Thus, the directive of Rule 54(d)(1) is a difficult burden to overcome, and the Clerk is unpersuaded by Plaintiffs’ argument. The rule makes clear that, in the ordinary course, a prevailing party is entitled to an award of costs regardless of the type of suit. The rule’s emphasis is found in the statement “[u]nless a federal statute, these rules or a court order provides otherwise.” Fed.R.Civ.P. 54(d)(1) (emphasis added).

         Additionally, this Court has generally disallowed the taxation of costs to a prevailing party only in circumstances of demonstrated financial hardship. Other courts consider scant few additional arguments. Some courts delineate that “only misconduct by the prevailing party…or the losing party’s inability to pay will suffice to justify denying costs.” Cherry v. Champion Intern. Corp., 186 F.3d 442, 446 (4thCir. 1999) quoting Congregation of The Passion, Holy Cross Province v. Touche, Ross & Co., 854 F.2d 219, 222 (7th Cir.1988). See also In re Paoli R.R. Yard PCB Litigation, 221 F.3d 449 (3rd Cir. 2000); Schwarz v. Folloder, 767 F.2d 125, 131 (5th Cir.1985) [describing the denial of costs as “in the nature of a penalty” (internal quotation marks and citation omitted)] and Serna v. Manzano, 616 F.2d 1165, 1167 (10th Cir.1980).

         Plaintiffs’ good faith claim and their pursuit of important statutory rights “does not provide a sufficient basis to avoid the presumptive taxation of costs.” Cherry, 186 F.3d at 446. Considering the intent and basis of a suit in order to deny the taxation of costs would frustrate the operation of Rule 54(d)(1) and would require the Court to engage in value judgments. The express language in the first clause of Rule 54(d)(1) does not provide for such value judgments without express provision by rule or statute. Fed.R.Civ.P. 54. “Rule 54(d)(1) should not be interpreted to include a public interest exception as defined by the judiciary on a case by case basis.” Cherry at 448.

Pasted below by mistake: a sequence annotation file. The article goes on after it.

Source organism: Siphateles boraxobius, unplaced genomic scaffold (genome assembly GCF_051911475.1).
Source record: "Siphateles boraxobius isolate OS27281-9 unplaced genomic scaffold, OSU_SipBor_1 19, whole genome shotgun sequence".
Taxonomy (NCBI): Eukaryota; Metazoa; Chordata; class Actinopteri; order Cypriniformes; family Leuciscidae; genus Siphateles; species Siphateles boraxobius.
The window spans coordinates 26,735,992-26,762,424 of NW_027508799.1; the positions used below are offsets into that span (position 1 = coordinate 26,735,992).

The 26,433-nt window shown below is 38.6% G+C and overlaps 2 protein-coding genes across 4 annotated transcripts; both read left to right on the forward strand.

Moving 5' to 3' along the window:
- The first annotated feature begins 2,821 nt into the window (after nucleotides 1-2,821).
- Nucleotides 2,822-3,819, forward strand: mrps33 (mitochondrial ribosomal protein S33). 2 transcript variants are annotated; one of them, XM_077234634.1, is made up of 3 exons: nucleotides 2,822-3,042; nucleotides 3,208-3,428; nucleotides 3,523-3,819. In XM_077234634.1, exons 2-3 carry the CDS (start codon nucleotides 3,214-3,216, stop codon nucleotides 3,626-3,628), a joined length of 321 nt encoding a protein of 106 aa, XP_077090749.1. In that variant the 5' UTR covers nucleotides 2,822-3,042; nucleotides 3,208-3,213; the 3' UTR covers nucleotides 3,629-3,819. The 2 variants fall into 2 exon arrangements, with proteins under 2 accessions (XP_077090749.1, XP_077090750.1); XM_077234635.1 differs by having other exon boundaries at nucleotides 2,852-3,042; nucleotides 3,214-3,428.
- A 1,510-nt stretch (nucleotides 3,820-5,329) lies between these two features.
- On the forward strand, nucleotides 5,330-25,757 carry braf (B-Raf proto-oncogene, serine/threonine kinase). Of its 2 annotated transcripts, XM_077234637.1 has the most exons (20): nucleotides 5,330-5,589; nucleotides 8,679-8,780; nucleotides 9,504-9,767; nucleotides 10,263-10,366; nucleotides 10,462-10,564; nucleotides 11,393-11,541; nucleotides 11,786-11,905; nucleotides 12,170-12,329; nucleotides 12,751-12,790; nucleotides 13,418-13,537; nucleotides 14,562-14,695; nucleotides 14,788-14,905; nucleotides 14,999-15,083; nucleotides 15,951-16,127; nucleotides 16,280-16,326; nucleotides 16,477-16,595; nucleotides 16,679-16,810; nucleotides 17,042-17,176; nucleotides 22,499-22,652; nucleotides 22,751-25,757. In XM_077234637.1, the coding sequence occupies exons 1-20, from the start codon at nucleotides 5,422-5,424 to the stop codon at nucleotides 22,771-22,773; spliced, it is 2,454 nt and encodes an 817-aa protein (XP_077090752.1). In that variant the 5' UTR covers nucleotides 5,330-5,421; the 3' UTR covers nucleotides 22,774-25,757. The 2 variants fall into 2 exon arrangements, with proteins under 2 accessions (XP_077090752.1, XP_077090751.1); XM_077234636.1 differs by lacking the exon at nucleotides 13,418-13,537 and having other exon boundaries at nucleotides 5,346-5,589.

II. Court Reporter Fees and Deposition Costs

         Transcript fees are taxable to the extent that they were “necessarily obtained for use in the case.” 28 U.S.C. § 1920(2). In this case, Defendants have requested fees for court reporter transcripts and exhibits related to five depositions, those of Haley Fleming, Joshua Veilleux, Michael Michaud, William and Sandra Sadulsky and Michael Curran. Plaintiffs have objected to the costs related to the Curran deposition because it was expedited and costly. Based upon a review of the docket in this case, each of the depositions was necessarily obtained in that they were either used at trial or used and cited to in Defendants’ motion for summary judgment. Memorandum of Law in Support of Bill of Costs, p. 3 (ECF No. 136-1).

         While each of the depositions was necessarily obtained, some of the associated costs for the depositions will not be taxed. Postage, emailing, shipping and handling costs for the delivery of depositions are considered ordinary business expenses that may not be charged as taxable costs in relation to obtaining transcripts. Alexander v. CIT Technology Financing Services, Inc., 222 F.Supp.2d 1087 (N.D. Ill. 2002); See also Maurice Mitchell Innovations, L.P. v. Intel Corp., 491 F.Supp.2d 684 (E.D. Tex. 2007) and Treaster v. HealthSouth Corp., 505 F.Supp.2d 898 (D. Kan., 2007). Thus, Defendants’ costs for deposition transcripts will be reduced by $50, the total amount of postage and handling fees charged for each of the five depositions.